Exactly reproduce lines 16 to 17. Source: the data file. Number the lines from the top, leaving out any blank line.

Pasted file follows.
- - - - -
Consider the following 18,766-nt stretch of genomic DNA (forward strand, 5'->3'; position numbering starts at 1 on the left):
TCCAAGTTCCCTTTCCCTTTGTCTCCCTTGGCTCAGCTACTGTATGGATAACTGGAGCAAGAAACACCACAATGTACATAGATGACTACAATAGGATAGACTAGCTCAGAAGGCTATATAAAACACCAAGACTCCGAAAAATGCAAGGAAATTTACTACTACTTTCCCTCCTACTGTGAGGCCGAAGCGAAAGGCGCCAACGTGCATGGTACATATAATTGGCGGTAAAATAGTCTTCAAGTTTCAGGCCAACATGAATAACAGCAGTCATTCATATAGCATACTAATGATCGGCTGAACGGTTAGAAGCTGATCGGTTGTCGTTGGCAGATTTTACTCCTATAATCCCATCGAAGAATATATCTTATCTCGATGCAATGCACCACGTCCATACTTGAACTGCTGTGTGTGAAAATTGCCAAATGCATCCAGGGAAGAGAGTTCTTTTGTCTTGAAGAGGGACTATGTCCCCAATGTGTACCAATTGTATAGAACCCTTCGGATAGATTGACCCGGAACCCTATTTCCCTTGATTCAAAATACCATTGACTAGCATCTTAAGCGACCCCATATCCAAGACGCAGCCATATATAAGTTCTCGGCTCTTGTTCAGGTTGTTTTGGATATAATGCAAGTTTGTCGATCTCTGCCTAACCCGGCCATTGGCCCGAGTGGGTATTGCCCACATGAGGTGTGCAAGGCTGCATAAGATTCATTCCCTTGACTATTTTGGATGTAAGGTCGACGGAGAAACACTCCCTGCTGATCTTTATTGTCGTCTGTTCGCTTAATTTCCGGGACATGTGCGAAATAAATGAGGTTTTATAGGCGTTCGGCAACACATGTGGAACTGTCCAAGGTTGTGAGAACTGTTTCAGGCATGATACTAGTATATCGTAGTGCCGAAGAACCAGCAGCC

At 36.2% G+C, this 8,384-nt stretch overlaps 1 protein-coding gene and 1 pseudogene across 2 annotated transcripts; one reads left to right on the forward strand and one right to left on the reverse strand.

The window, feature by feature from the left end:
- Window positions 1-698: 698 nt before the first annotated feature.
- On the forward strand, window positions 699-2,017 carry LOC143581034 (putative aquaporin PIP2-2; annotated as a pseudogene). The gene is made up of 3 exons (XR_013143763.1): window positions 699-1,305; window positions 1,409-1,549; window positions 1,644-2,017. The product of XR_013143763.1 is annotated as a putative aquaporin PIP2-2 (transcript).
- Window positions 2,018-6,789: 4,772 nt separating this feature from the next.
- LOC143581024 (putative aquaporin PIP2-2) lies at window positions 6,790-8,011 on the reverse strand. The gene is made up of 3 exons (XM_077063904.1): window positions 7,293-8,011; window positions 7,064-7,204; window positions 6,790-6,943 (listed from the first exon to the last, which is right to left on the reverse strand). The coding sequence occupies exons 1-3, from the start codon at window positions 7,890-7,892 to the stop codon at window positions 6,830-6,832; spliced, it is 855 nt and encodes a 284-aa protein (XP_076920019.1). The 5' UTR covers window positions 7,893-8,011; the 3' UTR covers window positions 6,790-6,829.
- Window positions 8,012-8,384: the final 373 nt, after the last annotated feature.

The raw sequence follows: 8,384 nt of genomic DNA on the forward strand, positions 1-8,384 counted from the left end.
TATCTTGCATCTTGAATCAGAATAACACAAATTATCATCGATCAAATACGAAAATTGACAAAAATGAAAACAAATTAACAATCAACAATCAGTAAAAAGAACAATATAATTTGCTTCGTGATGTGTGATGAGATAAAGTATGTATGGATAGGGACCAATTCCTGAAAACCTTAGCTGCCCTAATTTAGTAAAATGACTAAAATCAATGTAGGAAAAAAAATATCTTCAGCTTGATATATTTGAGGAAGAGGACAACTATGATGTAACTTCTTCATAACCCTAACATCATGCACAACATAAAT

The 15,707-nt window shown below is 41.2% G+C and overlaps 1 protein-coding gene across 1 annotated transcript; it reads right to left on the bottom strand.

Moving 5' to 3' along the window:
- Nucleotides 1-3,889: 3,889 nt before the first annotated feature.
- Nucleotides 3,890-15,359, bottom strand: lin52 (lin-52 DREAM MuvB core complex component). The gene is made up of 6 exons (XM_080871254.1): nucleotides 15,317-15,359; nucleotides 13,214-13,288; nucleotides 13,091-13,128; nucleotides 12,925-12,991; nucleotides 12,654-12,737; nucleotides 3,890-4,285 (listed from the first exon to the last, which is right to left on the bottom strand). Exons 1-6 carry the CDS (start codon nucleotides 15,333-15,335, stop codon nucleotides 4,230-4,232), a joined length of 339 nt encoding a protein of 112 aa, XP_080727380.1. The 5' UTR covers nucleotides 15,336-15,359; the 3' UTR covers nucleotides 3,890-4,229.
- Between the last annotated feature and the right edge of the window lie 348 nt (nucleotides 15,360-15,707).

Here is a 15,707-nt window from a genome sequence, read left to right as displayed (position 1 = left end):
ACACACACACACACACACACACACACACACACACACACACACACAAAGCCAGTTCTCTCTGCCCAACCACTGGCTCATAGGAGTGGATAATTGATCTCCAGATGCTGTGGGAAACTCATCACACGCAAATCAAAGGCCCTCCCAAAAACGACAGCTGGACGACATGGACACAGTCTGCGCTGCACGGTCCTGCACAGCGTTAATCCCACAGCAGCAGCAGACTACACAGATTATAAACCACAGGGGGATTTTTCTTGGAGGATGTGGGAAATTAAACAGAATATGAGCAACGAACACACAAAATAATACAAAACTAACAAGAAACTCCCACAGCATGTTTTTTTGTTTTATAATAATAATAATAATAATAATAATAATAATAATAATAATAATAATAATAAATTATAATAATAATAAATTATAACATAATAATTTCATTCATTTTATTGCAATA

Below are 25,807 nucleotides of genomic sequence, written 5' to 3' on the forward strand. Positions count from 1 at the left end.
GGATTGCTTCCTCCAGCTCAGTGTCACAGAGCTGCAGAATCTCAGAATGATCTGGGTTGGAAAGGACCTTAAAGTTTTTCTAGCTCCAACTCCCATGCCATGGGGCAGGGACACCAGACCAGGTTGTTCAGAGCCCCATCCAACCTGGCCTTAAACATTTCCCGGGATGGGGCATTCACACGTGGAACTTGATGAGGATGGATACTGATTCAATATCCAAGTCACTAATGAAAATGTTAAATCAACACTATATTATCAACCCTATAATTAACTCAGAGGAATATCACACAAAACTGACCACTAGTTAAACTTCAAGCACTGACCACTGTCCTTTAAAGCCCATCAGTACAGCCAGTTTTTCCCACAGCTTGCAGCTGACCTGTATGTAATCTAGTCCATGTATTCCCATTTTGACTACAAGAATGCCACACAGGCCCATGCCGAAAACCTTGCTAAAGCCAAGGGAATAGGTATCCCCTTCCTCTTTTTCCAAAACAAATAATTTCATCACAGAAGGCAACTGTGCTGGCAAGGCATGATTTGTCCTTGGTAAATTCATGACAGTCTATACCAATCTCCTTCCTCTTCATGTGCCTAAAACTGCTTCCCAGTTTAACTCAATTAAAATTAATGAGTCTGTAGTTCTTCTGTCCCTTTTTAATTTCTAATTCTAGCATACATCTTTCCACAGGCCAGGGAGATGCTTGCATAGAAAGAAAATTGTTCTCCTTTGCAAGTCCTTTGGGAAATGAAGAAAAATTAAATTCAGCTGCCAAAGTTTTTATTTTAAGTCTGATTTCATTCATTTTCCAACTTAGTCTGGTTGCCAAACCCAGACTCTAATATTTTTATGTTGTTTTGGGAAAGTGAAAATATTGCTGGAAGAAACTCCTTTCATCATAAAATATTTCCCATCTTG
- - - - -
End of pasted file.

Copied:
- Between the last annotated feature and the right edge of the window lie 348 nt (nucleotides 15,360-15,707).

Here is a 15,707-nt window from a genome sequence, read left to right as displayed (position 1 = left end):